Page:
A guest post by John Mark McMonagle, D.Min. '11
There is a politic of health and healthcare. It is a politic of money and regulation. It is made up of concerns over cost and liability, business and professional competence, employment and yes, illness. It’s a growth industry, too. There is no shortage of sick people and the future bodes well for business.
We, in America, are on the verge of being taxed to health instead of to death. So, it is a personal, growing concern that poor health will be the new vice, or sin, or crime. Vice, because of negligence in keeping oneself from being healthy. Sin, because health may be discussed on moral grounds, perhaps as no other time. Crime, because tax dollars may be seen to be abused by the chronically ill.
As Christians, who are in the healthcare field, I believe it is relevant to remember that illness is not sin, it is not a crime and it is not a vice. It is a manifestation of corruption natural to this world. Certainly we are called to address it and alleviate it as much as possible; but, it is needful to assert that healthcare is a ministry driven by grace and compassion. Otherwise, it is no more than a job or business.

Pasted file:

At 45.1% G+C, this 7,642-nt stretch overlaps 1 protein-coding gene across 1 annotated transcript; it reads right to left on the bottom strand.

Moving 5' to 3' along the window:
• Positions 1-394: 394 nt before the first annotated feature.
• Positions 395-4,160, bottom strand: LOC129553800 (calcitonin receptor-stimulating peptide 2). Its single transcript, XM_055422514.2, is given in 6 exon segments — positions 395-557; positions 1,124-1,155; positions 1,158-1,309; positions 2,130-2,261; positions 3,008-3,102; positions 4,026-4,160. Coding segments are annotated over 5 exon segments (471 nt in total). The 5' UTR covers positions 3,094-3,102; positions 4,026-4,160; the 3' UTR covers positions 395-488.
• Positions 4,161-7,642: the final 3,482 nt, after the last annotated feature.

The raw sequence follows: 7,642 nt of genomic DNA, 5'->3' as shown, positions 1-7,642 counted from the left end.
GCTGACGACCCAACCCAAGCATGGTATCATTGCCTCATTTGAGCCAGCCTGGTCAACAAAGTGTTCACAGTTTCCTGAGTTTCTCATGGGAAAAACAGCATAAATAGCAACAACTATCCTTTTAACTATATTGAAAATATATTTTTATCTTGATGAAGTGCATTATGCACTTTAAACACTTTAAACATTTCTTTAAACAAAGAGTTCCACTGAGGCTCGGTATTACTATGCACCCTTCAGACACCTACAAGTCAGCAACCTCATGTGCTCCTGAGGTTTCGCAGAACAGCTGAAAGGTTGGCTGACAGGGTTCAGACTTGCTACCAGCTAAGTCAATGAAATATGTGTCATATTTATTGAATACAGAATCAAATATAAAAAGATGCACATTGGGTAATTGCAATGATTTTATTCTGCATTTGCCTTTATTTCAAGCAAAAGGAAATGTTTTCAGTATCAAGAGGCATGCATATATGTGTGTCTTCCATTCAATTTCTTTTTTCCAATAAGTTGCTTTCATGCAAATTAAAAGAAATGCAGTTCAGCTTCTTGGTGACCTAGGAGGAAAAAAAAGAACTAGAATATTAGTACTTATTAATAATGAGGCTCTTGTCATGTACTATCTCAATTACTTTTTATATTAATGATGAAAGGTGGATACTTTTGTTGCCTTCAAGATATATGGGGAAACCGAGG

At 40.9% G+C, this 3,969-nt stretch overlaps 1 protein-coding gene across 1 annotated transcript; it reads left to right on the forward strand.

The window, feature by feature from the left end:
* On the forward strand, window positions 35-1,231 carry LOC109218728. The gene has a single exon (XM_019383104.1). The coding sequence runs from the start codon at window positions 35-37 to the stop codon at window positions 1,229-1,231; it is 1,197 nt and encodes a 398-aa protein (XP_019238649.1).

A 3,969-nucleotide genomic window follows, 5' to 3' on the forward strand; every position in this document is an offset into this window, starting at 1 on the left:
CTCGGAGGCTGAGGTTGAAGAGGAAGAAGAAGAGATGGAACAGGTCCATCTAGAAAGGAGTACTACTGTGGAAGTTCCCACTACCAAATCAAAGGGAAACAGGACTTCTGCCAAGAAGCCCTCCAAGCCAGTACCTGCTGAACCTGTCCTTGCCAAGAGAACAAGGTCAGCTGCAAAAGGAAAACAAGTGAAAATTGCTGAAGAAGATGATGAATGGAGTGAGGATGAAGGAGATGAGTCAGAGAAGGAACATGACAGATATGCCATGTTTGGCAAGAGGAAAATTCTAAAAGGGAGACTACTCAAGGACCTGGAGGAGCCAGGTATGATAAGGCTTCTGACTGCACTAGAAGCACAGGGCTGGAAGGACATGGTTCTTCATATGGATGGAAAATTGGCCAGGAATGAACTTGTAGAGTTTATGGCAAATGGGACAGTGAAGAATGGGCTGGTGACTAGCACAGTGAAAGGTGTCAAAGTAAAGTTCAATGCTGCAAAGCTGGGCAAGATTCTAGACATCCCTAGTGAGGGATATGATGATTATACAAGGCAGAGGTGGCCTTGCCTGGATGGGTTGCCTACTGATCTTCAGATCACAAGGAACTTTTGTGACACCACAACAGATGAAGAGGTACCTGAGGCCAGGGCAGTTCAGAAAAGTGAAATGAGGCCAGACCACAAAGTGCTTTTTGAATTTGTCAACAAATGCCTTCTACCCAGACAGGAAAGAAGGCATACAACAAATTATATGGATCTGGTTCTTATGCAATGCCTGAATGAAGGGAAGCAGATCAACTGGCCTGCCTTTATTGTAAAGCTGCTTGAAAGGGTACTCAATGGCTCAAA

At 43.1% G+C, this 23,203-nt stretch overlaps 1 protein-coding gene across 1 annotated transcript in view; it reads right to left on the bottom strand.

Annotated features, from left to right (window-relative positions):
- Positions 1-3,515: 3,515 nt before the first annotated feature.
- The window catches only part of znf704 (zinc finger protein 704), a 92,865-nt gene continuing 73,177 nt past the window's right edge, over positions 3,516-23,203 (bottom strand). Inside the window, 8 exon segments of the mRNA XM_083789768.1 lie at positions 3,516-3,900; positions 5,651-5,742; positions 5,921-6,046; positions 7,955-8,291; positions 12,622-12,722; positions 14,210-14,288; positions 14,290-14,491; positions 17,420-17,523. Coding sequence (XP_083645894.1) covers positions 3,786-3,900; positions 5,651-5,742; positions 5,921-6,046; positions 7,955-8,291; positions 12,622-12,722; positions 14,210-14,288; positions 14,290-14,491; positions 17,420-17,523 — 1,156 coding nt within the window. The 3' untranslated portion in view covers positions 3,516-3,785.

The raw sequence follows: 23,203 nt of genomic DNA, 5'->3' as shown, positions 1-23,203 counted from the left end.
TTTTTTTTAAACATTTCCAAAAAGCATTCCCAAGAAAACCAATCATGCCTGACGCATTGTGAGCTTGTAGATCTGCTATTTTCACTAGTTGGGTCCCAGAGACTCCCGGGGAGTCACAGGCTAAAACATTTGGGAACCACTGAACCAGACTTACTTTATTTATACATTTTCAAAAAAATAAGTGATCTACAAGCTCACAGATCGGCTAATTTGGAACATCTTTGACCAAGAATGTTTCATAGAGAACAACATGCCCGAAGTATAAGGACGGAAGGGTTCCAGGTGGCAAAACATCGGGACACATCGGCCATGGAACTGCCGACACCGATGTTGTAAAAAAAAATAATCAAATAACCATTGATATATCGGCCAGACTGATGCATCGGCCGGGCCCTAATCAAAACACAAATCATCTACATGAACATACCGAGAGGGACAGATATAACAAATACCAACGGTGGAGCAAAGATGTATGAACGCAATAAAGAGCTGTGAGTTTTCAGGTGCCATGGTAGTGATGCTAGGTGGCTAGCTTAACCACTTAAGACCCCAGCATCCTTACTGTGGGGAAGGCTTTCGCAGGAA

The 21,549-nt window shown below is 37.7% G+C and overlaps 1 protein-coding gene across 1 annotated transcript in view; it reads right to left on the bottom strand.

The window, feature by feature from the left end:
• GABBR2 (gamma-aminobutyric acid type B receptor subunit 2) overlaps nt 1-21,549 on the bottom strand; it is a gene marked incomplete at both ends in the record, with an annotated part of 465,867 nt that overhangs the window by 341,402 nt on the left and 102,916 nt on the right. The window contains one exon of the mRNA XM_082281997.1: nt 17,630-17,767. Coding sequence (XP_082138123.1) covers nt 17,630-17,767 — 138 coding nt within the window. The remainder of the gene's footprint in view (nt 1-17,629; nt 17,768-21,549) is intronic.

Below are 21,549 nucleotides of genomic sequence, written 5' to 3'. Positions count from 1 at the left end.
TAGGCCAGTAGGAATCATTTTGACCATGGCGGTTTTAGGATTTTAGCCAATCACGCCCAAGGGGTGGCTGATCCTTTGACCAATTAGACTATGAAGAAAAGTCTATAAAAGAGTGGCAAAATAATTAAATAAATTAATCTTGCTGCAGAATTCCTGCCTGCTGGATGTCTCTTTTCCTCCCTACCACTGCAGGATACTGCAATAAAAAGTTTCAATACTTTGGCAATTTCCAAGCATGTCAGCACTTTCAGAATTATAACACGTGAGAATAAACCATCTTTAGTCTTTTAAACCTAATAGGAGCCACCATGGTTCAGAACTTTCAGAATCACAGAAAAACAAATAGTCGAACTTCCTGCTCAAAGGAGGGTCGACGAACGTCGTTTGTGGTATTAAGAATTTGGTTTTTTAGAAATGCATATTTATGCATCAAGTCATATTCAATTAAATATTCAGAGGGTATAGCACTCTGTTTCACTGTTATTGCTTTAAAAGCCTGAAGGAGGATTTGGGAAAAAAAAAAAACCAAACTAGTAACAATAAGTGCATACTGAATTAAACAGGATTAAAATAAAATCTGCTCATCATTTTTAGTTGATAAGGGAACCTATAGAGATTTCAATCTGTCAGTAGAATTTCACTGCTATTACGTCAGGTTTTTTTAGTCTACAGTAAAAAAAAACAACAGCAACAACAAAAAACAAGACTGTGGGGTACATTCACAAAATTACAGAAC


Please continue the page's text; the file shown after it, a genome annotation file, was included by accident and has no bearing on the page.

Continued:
Maybe it would be helpful to know that healthcare in the Church is founded on some worthy examples.
The first Christian physicians, after Luke, were the two sisters, Zenaida and Philonella, who flourished around 100 A.D. Their claim to novelty was their practice of accepting little to no pay … intentionally. This opened up care for the poor and indigent or any who were normally neglected. Others, like Zenaida and Philonella, were Saints Cosmas and Damian, who also challenged the prevailing practice of medicine. However, they took a strict vow that disallowed any payment for their services. Along with them were St. Panteleimon, St. Sampson the Hospitable, and many others, who are in the class of saints called anargaroi, the penniless, making them Unmercenary Physicians.
Perhaps these saints can inspire us moderns in new ways to help those in need of medical care. Grace can surely guide us here.